No made-in-China. No apologies, no fading away.
I'm sure I didn't come up with the term 'mosaic tagging' but the idea of embedding found remnants of domestic culture into the built landscape has been rolling around my brain for a while.
It finally happened this summer, in an East Van back lane. In the space of one (hot!) half-day, the tiny tarmac'd alley was transformed into someplace special, as neighbours turned found colourful shards of china and pottery into mosaic-ed markers of their home and family.
With a plan in place weeks before, each household thought about a particular design (or not — serendipity works too) and collected chipped china dishes, old toys, and mementoes, the whole endeavour of collecting pieces becoming a conversation piece itself among neighbours. The day before tagging day, someone from each household used chalk to draw a shape of their choice for their mosaic and some of the handier people carved out the layer of tarmac by tracing the chalk lines with a jigsaw. As night fell, the sound of smashing plates could be heard.
On the morning of the laneway intervention, kids helped stir up cement mix and water, and everyone got busy inserting their bits and pieces into the concrete and touring the lane to watch their neighbours' progress.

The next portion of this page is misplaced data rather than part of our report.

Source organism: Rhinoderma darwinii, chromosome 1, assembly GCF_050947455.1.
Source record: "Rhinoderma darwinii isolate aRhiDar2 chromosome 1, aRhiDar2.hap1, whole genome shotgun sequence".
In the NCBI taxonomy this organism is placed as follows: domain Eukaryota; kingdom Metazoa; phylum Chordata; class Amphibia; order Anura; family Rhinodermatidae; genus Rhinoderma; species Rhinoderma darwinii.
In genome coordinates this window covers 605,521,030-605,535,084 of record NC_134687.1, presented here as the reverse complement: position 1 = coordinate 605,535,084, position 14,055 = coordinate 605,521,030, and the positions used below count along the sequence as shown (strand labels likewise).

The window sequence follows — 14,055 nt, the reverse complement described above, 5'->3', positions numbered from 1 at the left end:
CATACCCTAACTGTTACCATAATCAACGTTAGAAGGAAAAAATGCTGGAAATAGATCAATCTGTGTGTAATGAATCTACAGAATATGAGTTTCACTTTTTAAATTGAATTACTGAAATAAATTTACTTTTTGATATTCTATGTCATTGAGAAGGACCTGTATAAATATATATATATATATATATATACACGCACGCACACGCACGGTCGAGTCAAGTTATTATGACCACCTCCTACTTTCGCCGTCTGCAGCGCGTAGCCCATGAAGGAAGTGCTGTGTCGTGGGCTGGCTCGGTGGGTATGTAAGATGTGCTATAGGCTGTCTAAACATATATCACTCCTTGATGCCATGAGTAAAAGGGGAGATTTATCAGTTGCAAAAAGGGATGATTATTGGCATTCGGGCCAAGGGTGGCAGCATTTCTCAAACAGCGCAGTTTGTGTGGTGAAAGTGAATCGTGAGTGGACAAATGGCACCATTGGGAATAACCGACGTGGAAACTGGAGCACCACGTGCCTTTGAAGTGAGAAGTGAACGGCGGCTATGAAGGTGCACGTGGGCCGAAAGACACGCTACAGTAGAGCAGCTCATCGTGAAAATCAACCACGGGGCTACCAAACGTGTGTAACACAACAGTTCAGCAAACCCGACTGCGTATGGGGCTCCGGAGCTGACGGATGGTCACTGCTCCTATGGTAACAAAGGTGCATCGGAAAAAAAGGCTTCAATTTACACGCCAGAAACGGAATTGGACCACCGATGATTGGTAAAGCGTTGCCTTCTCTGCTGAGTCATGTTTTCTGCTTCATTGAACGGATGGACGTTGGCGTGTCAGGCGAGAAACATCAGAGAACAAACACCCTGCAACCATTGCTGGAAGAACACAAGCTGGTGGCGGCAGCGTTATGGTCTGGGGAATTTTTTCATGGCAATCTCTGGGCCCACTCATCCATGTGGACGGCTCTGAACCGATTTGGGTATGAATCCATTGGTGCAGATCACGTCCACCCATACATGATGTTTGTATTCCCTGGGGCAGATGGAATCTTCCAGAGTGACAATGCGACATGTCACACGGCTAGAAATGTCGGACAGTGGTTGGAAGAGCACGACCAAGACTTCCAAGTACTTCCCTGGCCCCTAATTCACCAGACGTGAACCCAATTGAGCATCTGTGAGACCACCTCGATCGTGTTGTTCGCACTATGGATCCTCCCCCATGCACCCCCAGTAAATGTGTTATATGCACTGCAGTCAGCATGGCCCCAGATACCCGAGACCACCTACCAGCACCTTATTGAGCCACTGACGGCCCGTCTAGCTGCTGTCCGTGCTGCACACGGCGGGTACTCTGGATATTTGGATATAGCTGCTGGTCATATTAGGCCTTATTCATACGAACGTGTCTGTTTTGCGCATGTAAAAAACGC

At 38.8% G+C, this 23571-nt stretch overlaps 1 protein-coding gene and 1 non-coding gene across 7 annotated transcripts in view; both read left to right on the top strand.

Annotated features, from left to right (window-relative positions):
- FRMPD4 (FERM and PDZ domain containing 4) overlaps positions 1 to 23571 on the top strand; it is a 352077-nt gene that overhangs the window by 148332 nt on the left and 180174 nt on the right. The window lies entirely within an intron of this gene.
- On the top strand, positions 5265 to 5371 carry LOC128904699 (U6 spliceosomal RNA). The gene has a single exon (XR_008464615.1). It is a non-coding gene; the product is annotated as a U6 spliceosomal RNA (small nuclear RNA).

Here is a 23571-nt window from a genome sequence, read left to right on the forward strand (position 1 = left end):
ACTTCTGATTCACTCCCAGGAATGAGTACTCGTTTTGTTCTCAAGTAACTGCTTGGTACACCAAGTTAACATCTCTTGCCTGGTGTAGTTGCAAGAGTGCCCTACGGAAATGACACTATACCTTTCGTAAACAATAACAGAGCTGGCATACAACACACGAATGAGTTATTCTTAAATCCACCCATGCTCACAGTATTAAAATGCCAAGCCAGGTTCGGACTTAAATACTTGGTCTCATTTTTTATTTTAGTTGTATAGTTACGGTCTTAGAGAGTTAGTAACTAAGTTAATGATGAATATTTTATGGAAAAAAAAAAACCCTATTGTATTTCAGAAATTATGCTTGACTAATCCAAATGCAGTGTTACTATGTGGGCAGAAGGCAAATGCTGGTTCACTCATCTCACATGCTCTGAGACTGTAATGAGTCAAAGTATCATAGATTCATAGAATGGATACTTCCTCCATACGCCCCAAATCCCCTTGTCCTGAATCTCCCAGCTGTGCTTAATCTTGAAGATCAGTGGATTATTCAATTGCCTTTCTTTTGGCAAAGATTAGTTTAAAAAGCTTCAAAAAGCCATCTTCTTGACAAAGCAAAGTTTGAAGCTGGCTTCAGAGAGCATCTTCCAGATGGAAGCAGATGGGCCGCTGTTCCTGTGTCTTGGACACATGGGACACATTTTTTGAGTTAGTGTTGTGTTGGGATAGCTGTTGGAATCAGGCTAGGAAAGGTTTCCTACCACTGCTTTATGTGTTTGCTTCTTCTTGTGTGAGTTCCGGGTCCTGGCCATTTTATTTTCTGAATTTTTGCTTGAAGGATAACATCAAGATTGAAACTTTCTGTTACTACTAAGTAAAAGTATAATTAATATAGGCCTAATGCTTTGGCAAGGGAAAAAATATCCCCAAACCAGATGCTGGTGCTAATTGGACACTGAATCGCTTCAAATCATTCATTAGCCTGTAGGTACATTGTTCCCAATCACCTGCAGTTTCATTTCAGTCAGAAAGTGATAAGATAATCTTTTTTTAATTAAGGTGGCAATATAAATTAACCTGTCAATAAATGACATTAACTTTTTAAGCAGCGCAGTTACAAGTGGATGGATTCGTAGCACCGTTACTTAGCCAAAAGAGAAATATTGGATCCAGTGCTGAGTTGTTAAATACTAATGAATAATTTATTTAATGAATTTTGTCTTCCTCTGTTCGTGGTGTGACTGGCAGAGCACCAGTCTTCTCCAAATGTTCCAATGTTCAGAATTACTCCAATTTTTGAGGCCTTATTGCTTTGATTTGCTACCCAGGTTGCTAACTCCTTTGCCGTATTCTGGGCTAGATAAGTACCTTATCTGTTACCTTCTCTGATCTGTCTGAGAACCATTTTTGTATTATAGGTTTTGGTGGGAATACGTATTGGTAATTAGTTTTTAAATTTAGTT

I love the thought that these upcycled bright bits of pottery and china have created sweet little urban interventions in all that grey tarmac that will withstand our soggy seasons and be around long after the kids grow up and the families move away.
It's the kind of project that would never get permission, but the city is forgiving when it comes to community-building. In fact, the block party that night was funded by a small neighbourhood grant from the Vancouver Foundation just for that purpose.
The mosaic tags remain there as emblems to those families, this time and place, and that one connective neighbourhood event — well, until the developers win.
When the white RCMP SUV was spotted cruising around the Maple Street section of the community gardens early Monday morning, it was clear that the chainsaws and earth-movers were next.
For the next three days all the gardeners of those little plots along the Arbutus rail corridor could do was ask that some of the uprooted shrubs be saved. But mostly those who had the stomach to watch the carnage were shaking their heads, hugging one another, trying not to cry.
The train used to come by here when there were gardens. Now there is no need for trains yet all but a fringe of the gardens must go.
It's the futility of the destruction of people's source of food, pleasure and community that hurts the most. CP has every right to their right of way, but it's a crying shame all the same.
When all was left was the tracks of the backhoe, I thought that laying down some giant doilies seemed appropriate. Or at least it didn't seem any more ridiculous than levelling the gardens along a useless spur where the rails have long disappeared under the tarmac of some streets it used to cross.